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Saturday, 3 January 2009

Whitemoor Haye on 2nd January, 2009

I was unaware of this place until shown it by well-known Staffordshire birder, Dave Scattergood on a day last month when it rained torrentially and continually. I was, therefore, looking forward to a visit with (hopefully) some sunshine. In the event, the sun was sporadic, but I did have a great visit, with Bewick's Swan, Grey Partridge, Corn Bunting, Reed Bunting, Yellowhammer, Siskin, Tree-Sparrow, Grey Plover, Lapwing, Buzzard and Kestrel all being seen. Most were not photographed or only record shots obtainable, but this has now become one of my favourite local sites.
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Bewick's Swan
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Bewick's Swan (juvenile)
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Grey Partridge (record shot)
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Reed Bunting (male)
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Kestrel (female)
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Corn Bunting

Ravenstone on 2nd January 2009

Prompted by the promise of fine weather, I put a picnic together, with the intention of spending the day at Whitemoor Haye, Staffs. However, I noted that some Waxwings had been seen a few hours previously at Kelham Bridge, near Ravenstone, Leics., so I decided to make a small diversion to here. On arrival, there was no evidence of the Waxwings - or of anything that might have attrected them here. However, my visit was made more than worthwhile by a Hen Harrier (ring-tail). I only got some grabbed, and very distant, 'record shots'. Although this place is local to me, I had never been here before, so I decided to have a short look round. A couple of Stonechat were seen, and from the hide, various tits, including Willow Tit were observed. The lake was frozen and a pair of MuteSwans were gingerly making their way across the ice.
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Staunton Harold on 1st January, 2009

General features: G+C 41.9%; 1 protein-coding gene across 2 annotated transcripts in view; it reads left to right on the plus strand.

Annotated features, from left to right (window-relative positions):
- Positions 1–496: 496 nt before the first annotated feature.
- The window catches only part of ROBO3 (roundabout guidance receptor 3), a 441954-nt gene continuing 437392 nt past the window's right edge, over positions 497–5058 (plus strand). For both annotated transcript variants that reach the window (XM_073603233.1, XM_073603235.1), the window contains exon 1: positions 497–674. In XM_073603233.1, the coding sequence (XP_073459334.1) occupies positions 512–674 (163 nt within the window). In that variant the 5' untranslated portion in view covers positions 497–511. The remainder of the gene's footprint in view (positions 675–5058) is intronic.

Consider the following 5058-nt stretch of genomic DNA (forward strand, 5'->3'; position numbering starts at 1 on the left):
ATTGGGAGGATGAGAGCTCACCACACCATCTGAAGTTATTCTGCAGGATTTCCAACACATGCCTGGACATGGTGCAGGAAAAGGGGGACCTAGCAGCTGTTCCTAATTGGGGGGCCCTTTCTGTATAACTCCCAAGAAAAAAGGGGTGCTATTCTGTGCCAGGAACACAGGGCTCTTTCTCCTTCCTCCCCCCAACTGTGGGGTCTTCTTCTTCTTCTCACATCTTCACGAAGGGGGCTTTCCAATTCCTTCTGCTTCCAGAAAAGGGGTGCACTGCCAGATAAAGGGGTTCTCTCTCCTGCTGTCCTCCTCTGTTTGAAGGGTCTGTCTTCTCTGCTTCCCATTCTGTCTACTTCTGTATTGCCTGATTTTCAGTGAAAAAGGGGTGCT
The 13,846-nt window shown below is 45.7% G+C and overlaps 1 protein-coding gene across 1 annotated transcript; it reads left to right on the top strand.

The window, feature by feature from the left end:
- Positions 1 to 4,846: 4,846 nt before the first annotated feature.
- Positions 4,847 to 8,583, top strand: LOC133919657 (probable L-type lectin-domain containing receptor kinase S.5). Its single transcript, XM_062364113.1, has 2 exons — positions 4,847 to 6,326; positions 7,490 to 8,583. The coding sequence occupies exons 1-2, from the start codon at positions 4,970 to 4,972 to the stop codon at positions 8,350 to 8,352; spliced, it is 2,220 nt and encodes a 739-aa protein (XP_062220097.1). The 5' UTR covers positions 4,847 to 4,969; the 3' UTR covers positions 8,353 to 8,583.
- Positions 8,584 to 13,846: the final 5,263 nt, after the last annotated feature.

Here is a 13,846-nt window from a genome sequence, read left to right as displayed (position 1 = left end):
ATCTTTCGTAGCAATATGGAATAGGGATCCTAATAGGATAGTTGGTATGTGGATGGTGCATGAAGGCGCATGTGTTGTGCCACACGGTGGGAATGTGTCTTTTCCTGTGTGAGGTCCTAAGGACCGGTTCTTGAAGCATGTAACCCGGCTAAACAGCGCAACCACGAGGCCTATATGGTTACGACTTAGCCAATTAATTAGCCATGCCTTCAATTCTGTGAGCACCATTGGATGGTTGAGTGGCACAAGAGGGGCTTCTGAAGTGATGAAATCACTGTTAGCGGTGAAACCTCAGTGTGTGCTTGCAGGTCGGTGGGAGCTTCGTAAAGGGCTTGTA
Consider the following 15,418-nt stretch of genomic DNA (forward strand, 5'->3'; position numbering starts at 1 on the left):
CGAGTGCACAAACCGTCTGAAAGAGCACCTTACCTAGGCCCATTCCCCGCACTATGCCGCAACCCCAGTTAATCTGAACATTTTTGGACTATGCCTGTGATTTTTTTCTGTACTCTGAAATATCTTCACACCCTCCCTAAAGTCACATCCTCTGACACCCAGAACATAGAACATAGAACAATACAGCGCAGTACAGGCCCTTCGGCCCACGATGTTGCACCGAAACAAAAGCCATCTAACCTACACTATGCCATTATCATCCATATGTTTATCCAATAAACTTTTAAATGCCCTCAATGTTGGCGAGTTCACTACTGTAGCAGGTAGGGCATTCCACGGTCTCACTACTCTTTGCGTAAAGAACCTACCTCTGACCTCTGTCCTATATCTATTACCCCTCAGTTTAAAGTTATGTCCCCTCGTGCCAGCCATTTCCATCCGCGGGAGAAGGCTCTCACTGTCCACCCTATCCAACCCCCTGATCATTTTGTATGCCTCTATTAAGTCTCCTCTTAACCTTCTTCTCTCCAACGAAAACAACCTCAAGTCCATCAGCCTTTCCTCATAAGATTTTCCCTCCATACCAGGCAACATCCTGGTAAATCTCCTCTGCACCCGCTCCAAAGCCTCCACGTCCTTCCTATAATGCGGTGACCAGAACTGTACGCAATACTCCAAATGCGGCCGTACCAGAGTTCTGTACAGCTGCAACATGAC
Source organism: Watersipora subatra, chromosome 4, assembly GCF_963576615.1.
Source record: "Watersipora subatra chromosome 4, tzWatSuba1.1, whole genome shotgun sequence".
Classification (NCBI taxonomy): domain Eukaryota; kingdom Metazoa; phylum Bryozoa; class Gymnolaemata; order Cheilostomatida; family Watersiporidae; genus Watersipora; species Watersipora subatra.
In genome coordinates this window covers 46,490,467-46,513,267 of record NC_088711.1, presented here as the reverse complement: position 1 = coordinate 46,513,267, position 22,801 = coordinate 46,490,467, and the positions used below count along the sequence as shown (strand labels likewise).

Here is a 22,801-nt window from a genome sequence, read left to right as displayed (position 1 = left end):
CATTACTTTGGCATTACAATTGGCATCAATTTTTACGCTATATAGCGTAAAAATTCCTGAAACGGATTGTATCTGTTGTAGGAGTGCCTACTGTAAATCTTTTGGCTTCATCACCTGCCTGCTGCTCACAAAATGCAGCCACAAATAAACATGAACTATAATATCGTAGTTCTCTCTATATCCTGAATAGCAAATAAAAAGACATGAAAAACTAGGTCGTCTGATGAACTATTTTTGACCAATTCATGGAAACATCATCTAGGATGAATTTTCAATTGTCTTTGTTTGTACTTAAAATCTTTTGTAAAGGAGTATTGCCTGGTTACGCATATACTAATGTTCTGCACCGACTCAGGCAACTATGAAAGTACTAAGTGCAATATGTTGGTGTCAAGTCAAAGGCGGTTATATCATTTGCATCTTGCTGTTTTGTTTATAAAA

After a visit to Oakthorpe, I had a very quick pre-lunch visit to Staunton Harold. There was nothing out off the ordinary here, but the Tree Sparrows seem to be thriving - not surprising considering how much they get fed!!
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Oakthorpe Colliery from 28th December, 2008 to 1st January, 2009

Three short visits were made in a week to the old Oakthorpe Colliery site (very close to my home), where there are two feeder areas at the edge of the car park. I take my car, and use it as a hide. The trick is to try and catch the birds 'looking natural' as they approach the feeders, rather than on the feeders. I am still trying to get the Jays and Great Spotted Woodpeckers on an approach run, but they are extremely nervous, and I have only seen them , over my shoulder, at the feeders when I am near to the other set, about 30 metres away.
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Field Vole (?) on 28th December
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Long-tailed tit on 28th December
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Reed Bunting (female) on 28th December
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Reed Bunting (male) on 28th December
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Reed Bunting (female) on 31st December
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Great Spotted Woodpecker on 1st January
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Jay - on 1st January

Cannock Chase on 25th December, 2008

On Christmas day, it is the norm for my wife and I to go out into the countryside for a picnic Christmas lunch (and then have our main meal in the evening). This year our chosen venue was Cannock Chase. I little thought as we set out, that I would be the instigator of a 'mini-twitch' - my first.

We started with a walk from Chase Rd. Corner car park. Our only sightings of any interest were a couple of Stonechat. The first, an adult, was in a rather dark location, so no useable photos. The second, a juvenile was in a lighter location, and so photography was just about possible, as shown below.


After a walk we headed off to the car park at Coppice Hill for our picnic, which we had in the main car park. Having finished lunch, we investigated the area and found the feeding station in the extension to the car park, where we virtually had the place to ourselves. Having parked up, we spread some seed (always got some in the car) and sat quietly with the window open, watching the action. As well as the usual run of tits, there were plenty of Willow Tits, looking quite splended in their winter colours, and a pair of Yellowhammers. Next, a Waxwing was spotted in a bush behind the feeding station, but it did not stop long. Suddenly I noticed the arrival of a female Hawfinch. Fortunately, unlike most of the birds, this placed itself where I could take photos, although the light was awful. The session was rounded off nicely by a group of eight Fallow Deer arriving, some of which came to within about 8ft of us! My reporting the sighting of the Hawfinch seems to have resulted in an otherwise quiet part of the car park being inundated with birders!!
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Barrow-upon-Soar on 19th December, 2008

As one of the few people in UK who had not taken any photos of Waxwings in 2008, I decided to call in at the reported sightings at Barrow-upon-Soar, Leicestershire, on my way back from a hospital appointment. Unfortunately, my consultant was an hour late seeing me, and so by the time I got to Barrow, all the sunshine had gone. I did manage a few useable shots, however.